Several patients developed pneumonia of an unknown cause in late 2019 in Wuhan, China. Deep metagenomic sequencing of bronchoalveolar lavage fluid samples led to the identification of a new severe acute respiratory syndrome (SARS)-like coronavirus.
Ultimately, this novel virus was designated as SARS coronavirus 2 (SARS-CoV-2) by the International Committee on Taxonomy of Viruses, while the disease caused by the virus was named coronavirus disease 19 (COVID-19) by the World Health Organization (WHO).
Study: Evolution of the SARS‑CoV‑2 genome and emergence of variants of concern. Image Credit: Naeblys / Shutterstock.com
Previously, six human pathogenic coronaviruses (hCoVs) have been discovered, of which include NL63, 229E, OC43, HKU1, SARS-CoV, and the Middle East respiratory syndrome coronavirus (MERS-CoV). Among these viruses, SARS-CoV, and MERS-CoV were highly pathogenic.
SARS-CoV first emerged in China in 2002, while MERS-CoV emerged in Saudi Arabia in 2012. The transmission rate of SARS-CoV-2 is higher as compared to SARS-CoV and MERS-CoV, thus resulting in the global pandemic. The emergence and diversity of coronaviruses can be attributed to recombination, tissue tropism, and adaptation of the virus to a new host species.
A review article published in the journal Archives of Virology discusses the evolution of SARS-CoV-2 and the emergence of variants of concern.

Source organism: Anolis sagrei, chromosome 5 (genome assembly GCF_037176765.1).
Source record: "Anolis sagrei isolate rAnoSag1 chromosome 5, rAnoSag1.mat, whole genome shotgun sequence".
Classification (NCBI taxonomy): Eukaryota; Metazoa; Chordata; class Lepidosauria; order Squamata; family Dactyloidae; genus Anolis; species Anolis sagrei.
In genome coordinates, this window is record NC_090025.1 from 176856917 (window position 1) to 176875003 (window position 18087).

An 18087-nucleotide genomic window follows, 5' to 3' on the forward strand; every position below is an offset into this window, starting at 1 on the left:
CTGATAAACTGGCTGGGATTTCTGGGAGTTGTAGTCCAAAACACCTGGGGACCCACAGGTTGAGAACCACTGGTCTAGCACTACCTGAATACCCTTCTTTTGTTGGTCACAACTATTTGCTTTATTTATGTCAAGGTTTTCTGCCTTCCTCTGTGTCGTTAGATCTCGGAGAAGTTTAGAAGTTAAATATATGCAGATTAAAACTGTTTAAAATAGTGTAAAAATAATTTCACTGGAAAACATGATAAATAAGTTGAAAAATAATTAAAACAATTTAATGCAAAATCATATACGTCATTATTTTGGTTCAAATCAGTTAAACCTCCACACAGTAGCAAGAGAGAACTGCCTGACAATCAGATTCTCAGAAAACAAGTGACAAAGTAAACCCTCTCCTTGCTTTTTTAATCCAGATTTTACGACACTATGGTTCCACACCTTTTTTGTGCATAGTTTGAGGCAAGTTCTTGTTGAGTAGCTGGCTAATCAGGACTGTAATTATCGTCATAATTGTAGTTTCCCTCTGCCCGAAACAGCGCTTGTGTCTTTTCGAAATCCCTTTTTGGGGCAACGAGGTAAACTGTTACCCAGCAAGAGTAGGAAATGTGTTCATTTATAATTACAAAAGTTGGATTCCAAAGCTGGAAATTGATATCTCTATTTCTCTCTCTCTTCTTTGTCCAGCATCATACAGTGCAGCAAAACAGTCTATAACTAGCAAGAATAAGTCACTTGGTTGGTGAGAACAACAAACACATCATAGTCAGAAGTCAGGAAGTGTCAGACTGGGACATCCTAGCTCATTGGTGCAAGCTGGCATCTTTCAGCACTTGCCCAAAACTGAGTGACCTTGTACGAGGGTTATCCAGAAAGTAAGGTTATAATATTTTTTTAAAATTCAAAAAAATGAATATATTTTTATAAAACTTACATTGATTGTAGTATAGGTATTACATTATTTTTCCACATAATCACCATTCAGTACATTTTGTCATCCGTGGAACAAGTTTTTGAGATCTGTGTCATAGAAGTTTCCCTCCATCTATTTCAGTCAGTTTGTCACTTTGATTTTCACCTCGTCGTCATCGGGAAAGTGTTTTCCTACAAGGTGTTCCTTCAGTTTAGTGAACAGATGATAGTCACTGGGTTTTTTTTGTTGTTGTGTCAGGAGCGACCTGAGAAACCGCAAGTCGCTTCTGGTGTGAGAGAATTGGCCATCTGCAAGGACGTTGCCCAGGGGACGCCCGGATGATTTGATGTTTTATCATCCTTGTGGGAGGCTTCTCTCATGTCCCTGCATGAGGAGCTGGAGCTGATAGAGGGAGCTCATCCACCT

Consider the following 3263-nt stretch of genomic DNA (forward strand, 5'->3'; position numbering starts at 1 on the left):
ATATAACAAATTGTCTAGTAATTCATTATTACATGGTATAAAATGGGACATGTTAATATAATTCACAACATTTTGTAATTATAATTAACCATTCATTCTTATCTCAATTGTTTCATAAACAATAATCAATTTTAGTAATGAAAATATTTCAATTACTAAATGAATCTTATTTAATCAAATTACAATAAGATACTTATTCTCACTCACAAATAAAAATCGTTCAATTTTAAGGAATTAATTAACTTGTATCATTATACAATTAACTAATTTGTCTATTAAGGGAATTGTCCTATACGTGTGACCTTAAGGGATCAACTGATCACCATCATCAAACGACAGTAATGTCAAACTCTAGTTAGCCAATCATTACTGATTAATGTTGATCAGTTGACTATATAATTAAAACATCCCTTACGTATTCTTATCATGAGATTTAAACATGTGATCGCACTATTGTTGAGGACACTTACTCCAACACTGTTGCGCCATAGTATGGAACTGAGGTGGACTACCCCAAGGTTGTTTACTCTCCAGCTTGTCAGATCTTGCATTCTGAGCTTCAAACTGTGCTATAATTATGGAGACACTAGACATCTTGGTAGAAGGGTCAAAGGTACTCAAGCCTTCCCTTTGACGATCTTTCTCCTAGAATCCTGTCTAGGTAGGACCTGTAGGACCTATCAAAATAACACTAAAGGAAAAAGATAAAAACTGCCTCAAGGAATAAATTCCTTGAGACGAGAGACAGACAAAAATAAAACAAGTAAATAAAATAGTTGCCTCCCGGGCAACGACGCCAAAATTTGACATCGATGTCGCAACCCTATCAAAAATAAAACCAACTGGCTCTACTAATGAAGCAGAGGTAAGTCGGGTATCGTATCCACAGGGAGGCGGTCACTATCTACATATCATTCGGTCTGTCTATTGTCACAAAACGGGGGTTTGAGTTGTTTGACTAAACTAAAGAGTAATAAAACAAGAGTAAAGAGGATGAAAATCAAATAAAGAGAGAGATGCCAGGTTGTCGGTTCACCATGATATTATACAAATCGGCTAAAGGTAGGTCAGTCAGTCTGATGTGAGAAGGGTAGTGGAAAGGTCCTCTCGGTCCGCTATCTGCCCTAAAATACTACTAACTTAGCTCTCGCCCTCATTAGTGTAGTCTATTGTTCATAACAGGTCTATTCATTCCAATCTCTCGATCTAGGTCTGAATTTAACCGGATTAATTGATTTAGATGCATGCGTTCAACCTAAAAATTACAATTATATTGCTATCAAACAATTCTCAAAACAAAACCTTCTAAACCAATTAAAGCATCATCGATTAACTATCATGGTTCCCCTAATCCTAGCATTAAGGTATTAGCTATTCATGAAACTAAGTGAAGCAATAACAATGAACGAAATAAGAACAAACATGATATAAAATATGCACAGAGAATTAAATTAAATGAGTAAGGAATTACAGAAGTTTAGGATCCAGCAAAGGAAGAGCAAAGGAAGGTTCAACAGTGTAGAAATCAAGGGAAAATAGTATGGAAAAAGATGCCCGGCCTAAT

Emergence and expansion of SARS-CoV-2 clades
Shortly after the SARS-CoV-2 genome from the first infected individual was sequenced, thousands of whole-genome sequences of the virus were submitted to public databases such as GISAID. Additional bioinformatics platforms have enabled real-time tracking and visualization of sequence variations. The evolutionary rate of SARS-CoV-2 was found to be approximately 1.1 × 10-3 substitutions/site/year.
In April 2020, a survey involving 2,790 complete and high-coverage sequences, 13 distinct haplotype groups (H1-H13), and their associated daughter haplotypes were identified. Some of these haplotypes spread to various regions of the world, while others remained localized or eliminated.
The difference in the history of sequence variation plays an important role in the determination of viral fitness. This can be exemplified by haplotype H1, which is defined by co-segregation of four variations resulting in the p.D614G variation that was rarely found in March 2020 but became dominant by June 2020.
This variation reported a competitive advantage because of the enhancement of viral replication, viral load, and infectivity. At the molecular level, p.D614G causes an open conformation in the receptor-binding domain (RBD) of the SARS-CoV-2 spike protein that facilitates viral entry.
Several subclades such as GR, GH, and GV, have evolved from the G clade. The three-nucleotide substitution of GR causes p.R203K and p.G204R amino acid substitutions in the N gene. The 25563G>T variation in GH causes p.Gln57His in the protein encoded by orf3a, whereas the 22227C>T variation of the GV subclade causes p.A222V in the N-terminal domain (NTD) of the spike protein.
Vaccine development against COVID-19 began through companies and government-initiated programs soon after the emergence of SARS-CoV-2. It was believed that only vaccination could curb the ongoing pandemic by reducing viral transmission.